Motorola to make smartphone in the U.S.
Motorola announced on Thursday that it will release a new smartphone — the Moto X — in October.
Motorola officials have gone on at length about how advanced the Android-based phone will be. For example, Motorola claims the phone will be contextually aware of its surroundings and act accordingly — it can fire up a camera when pulled out of a pocket, behave differently when in a moving car, etc. It’s to be a high-end smartphone competing with the likes of the Apple iPhone 5 and the Samsung Galaxy S4. However, here’s something very unique about the phone — it will be built in the United States.
The Star-Telegram in Fort Worth reports that Motorola plans to hire 2,000 workers by late summer to build the Moto X in a factory just outside of Fort Worth. Click here to have a look at the Motorola press release about the Moto X and details on how to get a job helping build the smartphones.
That’s good news on the surface, of course, and we at First Arkansas News hope it’s part of trend in which more manufacturing jobs are brought back to the U.S. instead of being shipped off to China and other places where inexpensive labor sources are available. Michael Pakko, chief economist for the University of Arkansas at Little Rock Institute for Economic Advancement and state economic forecaster, explained late last year that the loss of manufacturing jobs has been a drain on the U.S. economy.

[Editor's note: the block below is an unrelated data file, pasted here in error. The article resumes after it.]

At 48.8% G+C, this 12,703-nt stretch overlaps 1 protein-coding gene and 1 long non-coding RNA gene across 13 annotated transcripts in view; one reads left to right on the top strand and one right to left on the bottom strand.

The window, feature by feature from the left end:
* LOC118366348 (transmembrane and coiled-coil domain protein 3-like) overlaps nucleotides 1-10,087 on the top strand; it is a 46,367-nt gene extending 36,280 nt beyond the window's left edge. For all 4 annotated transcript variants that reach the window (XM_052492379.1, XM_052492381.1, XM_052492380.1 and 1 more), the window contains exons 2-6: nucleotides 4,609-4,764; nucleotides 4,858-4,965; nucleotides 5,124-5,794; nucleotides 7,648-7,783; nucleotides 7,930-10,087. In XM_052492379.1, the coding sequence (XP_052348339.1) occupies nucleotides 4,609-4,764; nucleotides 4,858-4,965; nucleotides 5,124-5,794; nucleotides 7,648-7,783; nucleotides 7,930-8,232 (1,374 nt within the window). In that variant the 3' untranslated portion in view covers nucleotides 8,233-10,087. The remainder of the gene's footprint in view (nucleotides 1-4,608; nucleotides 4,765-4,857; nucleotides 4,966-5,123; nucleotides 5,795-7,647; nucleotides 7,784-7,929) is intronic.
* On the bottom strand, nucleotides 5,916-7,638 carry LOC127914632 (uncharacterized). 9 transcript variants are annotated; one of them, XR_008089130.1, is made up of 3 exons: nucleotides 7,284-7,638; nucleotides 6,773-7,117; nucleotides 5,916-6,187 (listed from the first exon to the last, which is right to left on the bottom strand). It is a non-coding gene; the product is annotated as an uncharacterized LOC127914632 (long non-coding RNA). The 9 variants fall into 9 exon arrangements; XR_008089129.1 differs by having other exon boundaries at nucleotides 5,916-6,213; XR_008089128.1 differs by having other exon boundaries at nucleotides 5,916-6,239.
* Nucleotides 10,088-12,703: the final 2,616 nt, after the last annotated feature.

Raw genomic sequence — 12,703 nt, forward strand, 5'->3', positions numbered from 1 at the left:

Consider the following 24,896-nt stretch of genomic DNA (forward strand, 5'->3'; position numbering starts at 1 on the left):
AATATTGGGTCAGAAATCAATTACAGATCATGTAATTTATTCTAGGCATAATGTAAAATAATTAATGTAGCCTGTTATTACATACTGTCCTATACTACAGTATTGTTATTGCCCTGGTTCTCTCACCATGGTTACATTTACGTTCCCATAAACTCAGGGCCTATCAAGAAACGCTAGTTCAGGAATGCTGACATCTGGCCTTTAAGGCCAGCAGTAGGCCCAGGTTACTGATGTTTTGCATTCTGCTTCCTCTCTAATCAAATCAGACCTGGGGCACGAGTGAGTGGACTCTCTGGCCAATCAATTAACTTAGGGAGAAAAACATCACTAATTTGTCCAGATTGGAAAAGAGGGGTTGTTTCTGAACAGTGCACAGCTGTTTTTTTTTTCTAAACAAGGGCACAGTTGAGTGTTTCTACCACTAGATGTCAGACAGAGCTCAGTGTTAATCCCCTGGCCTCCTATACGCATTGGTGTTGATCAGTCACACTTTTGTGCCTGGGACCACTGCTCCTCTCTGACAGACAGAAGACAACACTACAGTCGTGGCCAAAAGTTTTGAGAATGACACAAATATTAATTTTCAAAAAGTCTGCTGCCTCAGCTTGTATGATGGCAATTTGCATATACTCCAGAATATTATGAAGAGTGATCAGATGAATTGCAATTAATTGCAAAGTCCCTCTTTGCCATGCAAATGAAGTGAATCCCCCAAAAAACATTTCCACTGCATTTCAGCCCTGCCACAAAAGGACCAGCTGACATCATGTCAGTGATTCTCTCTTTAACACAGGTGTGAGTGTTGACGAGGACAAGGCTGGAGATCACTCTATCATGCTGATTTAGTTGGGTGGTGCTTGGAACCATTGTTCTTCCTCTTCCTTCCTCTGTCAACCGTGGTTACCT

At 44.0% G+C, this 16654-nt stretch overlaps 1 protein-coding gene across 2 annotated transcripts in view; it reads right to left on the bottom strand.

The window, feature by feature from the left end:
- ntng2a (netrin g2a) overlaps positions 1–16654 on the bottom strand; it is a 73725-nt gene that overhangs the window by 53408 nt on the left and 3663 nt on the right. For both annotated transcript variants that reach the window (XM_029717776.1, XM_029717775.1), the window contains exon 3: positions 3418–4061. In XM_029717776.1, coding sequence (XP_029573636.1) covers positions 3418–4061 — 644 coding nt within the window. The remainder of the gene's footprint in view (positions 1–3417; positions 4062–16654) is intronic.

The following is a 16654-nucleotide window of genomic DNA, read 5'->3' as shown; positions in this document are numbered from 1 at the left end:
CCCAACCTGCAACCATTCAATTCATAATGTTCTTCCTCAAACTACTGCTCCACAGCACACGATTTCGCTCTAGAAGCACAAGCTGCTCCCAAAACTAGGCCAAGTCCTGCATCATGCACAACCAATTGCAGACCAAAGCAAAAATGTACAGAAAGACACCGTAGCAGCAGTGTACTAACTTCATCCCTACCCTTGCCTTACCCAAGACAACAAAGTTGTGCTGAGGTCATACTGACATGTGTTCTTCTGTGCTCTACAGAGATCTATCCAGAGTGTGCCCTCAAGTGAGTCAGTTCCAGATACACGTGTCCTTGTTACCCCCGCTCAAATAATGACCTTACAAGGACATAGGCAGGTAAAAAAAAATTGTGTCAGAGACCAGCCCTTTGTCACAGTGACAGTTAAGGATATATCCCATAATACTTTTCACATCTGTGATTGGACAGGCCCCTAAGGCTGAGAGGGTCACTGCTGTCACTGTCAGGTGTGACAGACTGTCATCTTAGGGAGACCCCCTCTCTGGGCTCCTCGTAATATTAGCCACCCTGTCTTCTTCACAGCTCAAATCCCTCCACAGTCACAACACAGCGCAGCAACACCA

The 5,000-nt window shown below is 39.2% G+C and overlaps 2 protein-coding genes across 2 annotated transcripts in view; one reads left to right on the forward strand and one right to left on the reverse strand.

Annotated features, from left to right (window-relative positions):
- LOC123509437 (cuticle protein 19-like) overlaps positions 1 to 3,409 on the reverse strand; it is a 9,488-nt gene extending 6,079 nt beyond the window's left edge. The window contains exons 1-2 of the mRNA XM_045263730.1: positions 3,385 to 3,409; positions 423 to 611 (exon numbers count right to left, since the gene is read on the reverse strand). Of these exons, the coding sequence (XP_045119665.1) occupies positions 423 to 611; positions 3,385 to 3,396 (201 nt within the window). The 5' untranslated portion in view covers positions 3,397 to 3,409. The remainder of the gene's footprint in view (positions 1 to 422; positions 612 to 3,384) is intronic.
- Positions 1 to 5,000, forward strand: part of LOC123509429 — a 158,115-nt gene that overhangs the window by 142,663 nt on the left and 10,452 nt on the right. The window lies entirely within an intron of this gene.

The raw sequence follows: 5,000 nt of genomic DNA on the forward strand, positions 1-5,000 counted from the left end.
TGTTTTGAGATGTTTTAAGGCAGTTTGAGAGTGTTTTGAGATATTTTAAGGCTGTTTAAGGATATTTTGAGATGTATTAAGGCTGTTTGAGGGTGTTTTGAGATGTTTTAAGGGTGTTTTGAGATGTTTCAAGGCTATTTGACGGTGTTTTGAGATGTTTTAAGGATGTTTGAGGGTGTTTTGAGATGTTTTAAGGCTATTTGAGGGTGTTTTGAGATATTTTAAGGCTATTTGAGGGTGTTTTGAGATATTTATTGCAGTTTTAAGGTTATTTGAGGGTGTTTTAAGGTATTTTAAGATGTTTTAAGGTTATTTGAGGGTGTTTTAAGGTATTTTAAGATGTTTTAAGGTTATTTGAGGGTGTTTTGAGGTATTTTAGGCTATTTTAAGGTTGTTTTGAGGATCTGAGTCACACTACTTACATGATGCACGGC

He pointed out in November that the U.S. economy appears to be on the mend, but it doesn’t “feel” like it because unemployment hasn’t improved as expected. In April, for example, the national unemployment rate was 7.5 percent — an improvement over the 8.1 percent rate in the same month last year but a far cry from the 5 percent rate posted in April 2008.
According to Pakko, there was an established pattern in the U.S. once upon a time under which factories would lay off workers when the economy soured and hire them back when the economic fundamentals improved. In the current economy, then, the economy has improved but the industrial job growth that has traditionally followed a recession simply aren’t their — those jobs have vanished overseas and that leaves the U.S. in the tough position of trying to find something to replace them.
Meanwhile, companies American companies offshoring manufacturing are busily leveraging cheap labor sources into huge profit margins. In terms of smartphones, have a look at this article from The Street that suggests Apple realizes a 68 percent profit margin off of every iPhone 5 it sells in the United States.
The question that must be asked, then, is this — could a company manufacture a smartphone in the U.S. and still post healthy profit margins while providing needed jobs for Americans? Motorola may soon answer that question.
Meanwhile, I was set to trade in my iPhone 4S for something else in July. I think I’ll hang onto it long enough to see an honest-to-goodness Moto X. If it’s as good as Motorola claims, the idea of picking up an American-made smartphone that’s on par with other high devices offered by competitors is very appealing.
When viewed in that context, Motorola’s announcement makes a lot of sense. Here’s something even more compelling — Google, which is responsible for the Android OS, purchased Motorola Mobility last year for $12.5 billion. One must wonder if the “made in America” appeal of the Moto X will help Google grab some more marketshare from competitor Apple.
Also, Motorola may be out for a little revenge, too. Bear in mind that Motorola supplied the CPUs for Macintosh computers since 1984, but the company was dropped in favor of Intel in 2005. That move had to hurt Motorola more than a little bit.
At any rate, here’s hoping the Moto X is good as claimed and American consumers will finally have the option of supporting U.S. labor by picking up a smartphone that is manufactured domestically.
Benton resident. Rogue journalist. Recovering attorney. Email = Ethan@FirstArkansasNews.net.